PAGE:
It should also be observed that if the apparatus carrying the components to be tested is a machine, motor, engine vehicle or equipment which is subject to simple or complex vibration in use, it may itself serve as the test stand. For example, an internal combustion engine, or turbine, or aircraft may itself serve as the source of vibrations for the components carried thereon and thus serve as a test stand or base. Also, the vibration imposed, either by a special test stand or other apparatus carrying the components to be tested, may be of the random nature of noise.
In both cases, the vibrations are quite complex; however pronounced vibrations coinciding to the mechanical q of the various components causes them to resonate at their natural frequencies. Under such conditions the timer 4 is operated arbitrarily at various frequencies or caused to sweep through a range of frequencies. For all frequencies of the timer the light sources are maintained in their pre-selected phase relationships as hereinbefore described.
Having thus described certain embodiments and applications of my invention, I do not desire to be limited thereto, but intend to claim all novelty inherent in the appended claims.
1. An apparatus for detecting resonant vibration of components of a structure while said structure is subjected to vibration, comprising: at least two light sources of distinguishable character adapted to be directed on said structure; a means for operating the first of said light sources at a preselected frequency and in such phase as to operate at approximately the points of maximum amplitude of those components which may be in resonance with said selected vibration frequency; said means arranged to operate another of said light sources out of phase with the first light source whereby those components in resonance exhibit characteristics derived from the first light source more predominantly than those components out of resonance.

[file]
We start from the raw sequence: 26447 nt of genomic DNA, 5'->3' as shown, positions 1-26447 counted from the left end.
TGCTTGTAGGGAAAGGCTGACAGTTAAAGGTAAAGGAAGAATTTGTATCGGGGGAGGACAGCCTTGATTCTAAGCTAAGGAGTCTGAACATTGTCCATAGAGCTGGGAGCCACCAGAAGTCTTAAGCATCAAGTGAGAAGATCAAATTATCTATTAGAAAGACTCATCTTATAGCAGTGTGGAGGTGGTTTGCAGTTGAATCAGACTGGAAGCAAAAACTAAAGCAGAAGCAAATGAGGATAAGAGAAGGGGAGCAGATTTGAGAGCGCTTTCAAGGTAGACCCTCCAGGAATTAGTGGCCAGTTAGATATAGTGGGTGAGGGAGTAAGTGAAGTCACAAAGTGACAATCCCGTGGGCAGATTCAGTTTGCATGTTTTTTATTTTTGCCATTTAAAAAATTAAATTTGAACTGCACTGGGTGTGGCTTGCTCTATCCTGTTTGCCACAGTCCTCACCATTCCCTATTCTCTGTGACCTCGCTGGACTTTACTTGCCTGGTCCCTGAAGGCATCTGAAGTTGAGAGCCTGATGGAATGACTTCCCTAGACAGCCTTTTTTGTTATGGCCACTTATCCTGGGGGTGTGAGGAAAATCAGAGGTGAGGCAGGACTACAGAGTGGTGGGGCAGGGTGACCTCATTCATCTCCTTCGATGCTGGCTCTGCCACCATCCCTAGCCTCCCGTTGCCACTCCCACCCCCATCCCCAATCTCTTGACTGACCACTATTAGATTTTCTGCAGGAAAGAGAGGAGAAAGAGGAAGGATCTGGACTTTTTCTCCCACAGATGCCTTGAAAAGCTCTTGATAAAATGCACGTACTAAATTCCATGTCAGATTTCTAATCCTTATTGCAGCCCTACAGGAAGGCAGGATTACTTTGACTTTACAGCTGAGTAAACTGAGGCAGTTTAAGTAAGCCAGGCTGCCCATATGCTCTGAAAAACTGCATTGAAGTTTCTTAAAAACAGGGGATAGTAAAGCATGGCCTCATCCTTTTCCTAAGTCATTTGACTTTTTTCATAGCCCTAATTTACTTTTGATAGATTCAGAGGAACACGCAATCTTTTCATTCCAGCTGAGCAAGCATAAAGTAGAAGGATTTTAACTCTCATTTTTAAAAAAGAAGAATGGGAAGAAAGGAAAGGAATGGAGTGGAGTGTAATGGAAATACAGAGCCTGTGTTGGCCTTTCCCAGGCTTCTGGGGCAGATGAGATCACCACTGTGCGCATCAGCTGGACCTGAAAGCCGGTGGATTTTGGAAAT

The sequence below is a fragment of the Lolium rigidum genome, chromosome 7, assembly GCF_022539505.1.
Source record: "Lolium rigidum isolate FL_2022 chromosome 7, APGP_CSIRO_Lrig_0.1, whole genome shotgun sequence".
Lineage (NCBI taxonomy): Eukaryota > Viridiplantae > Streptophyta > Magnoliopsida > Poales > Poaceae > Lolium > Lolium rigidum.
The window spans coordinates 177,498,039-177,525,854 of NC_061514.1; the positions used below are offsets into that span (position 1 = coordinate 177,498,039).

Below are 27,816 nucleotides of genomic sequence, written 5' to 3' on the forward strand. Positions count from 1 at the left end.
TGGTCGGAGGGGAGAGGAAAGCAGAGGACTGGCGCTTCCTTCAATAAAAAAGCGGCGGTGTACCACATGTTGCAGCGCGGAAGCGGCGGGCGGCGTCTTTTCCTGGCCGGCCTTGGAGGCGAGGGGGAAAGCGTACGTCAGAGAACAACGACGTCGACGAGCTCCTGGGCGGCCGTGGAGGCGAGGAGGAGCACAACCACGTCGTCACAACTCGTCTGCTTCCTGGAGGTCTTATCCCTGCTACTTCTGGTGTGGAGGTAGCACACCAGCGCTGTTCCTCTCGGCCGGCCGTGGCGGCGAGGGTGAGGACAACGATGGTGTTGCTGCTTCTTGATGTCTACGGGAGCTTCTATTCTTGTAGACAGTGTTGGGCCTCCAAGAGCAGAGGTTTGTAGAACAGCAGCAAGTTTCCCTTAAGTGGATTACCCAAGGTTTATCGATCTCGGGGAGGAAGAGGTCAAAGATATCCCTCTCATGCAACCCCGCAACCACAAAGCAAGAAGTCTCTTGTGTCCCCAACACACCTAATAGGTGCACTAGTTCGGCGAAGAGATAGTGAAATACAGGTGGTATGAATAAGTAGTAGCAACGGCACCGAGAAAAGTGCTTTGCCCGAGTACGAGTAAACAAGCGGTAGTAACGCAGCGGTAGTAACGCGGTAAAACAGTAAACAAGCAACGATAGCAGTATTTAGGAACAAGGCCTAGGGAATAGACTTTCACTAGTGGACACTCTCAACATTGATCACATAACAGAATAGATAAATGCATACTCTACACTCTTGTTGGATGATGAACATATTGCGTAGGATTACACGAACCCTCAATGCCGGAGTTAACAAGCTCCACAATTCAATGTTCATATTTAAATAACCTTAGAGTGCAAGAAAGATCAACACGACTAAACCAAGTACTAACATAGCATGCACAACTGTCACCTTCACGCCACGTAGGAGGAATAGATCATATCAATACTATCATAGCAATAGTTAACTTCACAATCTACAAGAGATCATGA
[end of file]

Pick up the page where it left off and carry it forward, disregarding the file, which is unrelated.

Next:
2., An apparatus as set forth in claim 1, wherein: said light sources are visible light sources of different color.
3. An apparatus as set forth in claim 1, wherein: said light sources are polarized light having different polariza tion.
4. An apparatus as set forth in claim 1, wherein: said light sources have different frequencies in the invisible light bands.
5. An apparatus as set forth in claim 1, wherein: only two light sources are provided and those components having natural frequencies above as well as below said resonant frequency exhibit predominantly the characteristics of said second light source.
6. An apparatus as set forth in claim 1, wherein: three light sources are provided, the second light source being References Cited in the file of this patent UNITED STATES PATENTS 2,270,294 Hall Jan. 20, 1942 2,711,647 Ongaro et a1. June 28, 1955
|Cited Patent||Filing date||Publication date||Applicant||Title|
|US2270294 *||Apr 14, 1939||Jan 20, 1942||Rca Corp||Indicating apparatus|
|US2711647 *||Mar 14, 1951||Jun 28, 1955||Lion Mfg Inc||Vibration analyzer|
|Citing Patent||Filing date||Publication date||Applicant||Title|
|US5062296 *||Sep 20, 1990||Nov 5, 1991||The United States Of America As Represented By The Department Of Energy||Resonant ultrasound spectroscopy|
|U.S. Classification||73/579, 73/659|
|Cooperative Classification||G01N29/12, G01H13/00|